I was eight years old when MAGIC, starring ANTHONY HOPKINS was released in theaters, and it provided the single most frightening image of my childhood. I did not see the actual film until almost twenty years later, but in 1978 the ad campaign was enough. The ad was brilliantly simple: the grinning head of a ventriloquist dummy speaks an ominous nursery rhyme in a nasty falsetto. Then his eyes roll back in his head. I think I may have only seen the ad once through before that visage simply popping onto the TV screen would send me screaming from the room. My older brother used to love to wrestle me into the den and force me to listen to that dreadful sing song voice…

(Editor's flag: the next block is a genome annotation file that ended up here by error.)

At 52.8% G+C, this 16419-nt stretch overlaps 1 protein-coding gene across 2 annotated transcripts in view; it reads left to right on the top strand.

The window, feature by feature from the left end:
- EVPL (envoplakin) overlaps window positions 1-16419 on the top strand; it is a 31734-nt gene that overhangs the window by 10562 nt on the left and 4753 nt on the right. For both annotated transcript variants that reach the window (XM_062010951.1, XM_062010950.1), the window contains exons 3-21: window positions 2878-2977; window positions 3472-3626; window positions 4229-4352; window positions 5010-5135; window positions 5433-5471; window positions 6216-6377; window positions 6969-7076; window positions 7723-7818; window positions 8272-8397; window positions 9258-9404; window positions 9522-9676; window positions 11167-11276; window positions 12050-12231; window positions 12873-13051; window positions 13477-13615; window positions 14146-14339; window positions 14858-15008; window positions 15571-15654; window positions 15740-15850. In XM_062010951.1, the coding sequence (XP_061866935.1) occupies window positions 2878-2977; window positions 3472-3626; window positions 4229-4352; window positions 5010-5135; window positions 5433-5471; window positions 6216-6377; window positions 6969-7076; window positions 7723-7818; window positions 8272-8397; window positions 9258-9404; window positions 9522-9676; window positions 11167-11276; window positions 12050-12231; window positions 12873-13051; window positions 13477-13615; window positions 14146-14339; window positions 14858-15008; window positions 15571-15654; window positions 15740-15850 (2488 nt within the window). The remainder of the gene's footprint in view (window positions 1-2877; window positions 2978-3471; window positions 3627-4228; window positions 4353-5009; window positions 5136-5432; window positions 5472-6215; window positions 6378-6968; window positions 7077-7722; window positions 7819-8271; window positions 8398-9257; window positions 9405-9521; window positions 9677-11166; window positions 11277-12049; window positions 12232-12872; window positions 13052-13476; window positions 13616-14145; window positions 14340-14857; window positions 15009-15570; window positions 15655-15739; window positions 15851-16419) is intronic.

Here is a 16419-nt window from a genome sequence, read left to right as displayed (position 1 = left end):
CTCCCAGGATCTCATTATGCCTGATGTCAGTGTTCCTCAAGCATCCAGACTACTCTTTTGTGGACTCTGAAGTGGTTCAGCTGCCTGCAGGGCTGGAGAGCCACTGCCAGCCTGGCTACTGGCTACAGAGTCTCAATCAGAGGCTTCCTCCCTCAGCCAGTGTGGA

I have two things that traumatized the living hell out of me as a “lil kinder”…(actually there are many MANY more, but I’ve got two that are seminal in shaping the warped mind I have today. First up is one that traumatized just about everyone born between 1965 and 1985…. LINDA fucking BLAIR… I was watching TV (I was about seven or eight) when the trailer for the film THE EXORCIST came on. Most of it was just building-up-suspense-type-stuff… but at the end there was LINDA BLAIR looking like something right out of hell itself, as well as a super-short snippet of her crabwalking backwards down the steps. CRABWALKING BACKWARDS DOWN THE STEPS? WHO THOUGHT OF THAT? I’d love to know because I’m dying to punch him in the cock. Okay, so everyone’s scared of THE EXORCIST – but here’s where my pain gets entertaining (for YOU…) What happened was, I continued to relive that stupid trailer for years in the form of a malignant and unnatural recurring nightmare. Probably once a month or so I would have this sublime dream that we had a framed picture in our house of the non-demonic LINDA BLAIR, but as I’d walk by the picture in the dream, she would morph into her Exorcist-version and reach out of the painting and grab me and bite me. Hard. Like on my face. I woke up screaming many times… Hold on a sec, now I need a Xanax… Okay, meds taken, now for Number Two — The other Kindertrauma, for me, is the opening credits to the original NIGHT GALLERY series from the early 1970’s. The first time I saw it, I was literally frozen with fear as I sat alone on the couch, gripped by some unseen, unearthly horror that seemed to force me to keep watching what was clearly the most terrifying thing I had ever seen in my life. Mom was just in the next room, cleaning up the kitchen, but I was actually physically unable to move my limbs to get myself away from what I was seeing and hearing. I could not move. I could not blink. I could not look away. I could not scream. It was, by far, the most excruciating and exquisite fear I have ever felt. It lasted probably 30 seconds… but the twisted funhouse-mirror-style faces and gut-churning, grinding, synth music left a mark on my soul still leaves me chilled when I hear it, 30 years later.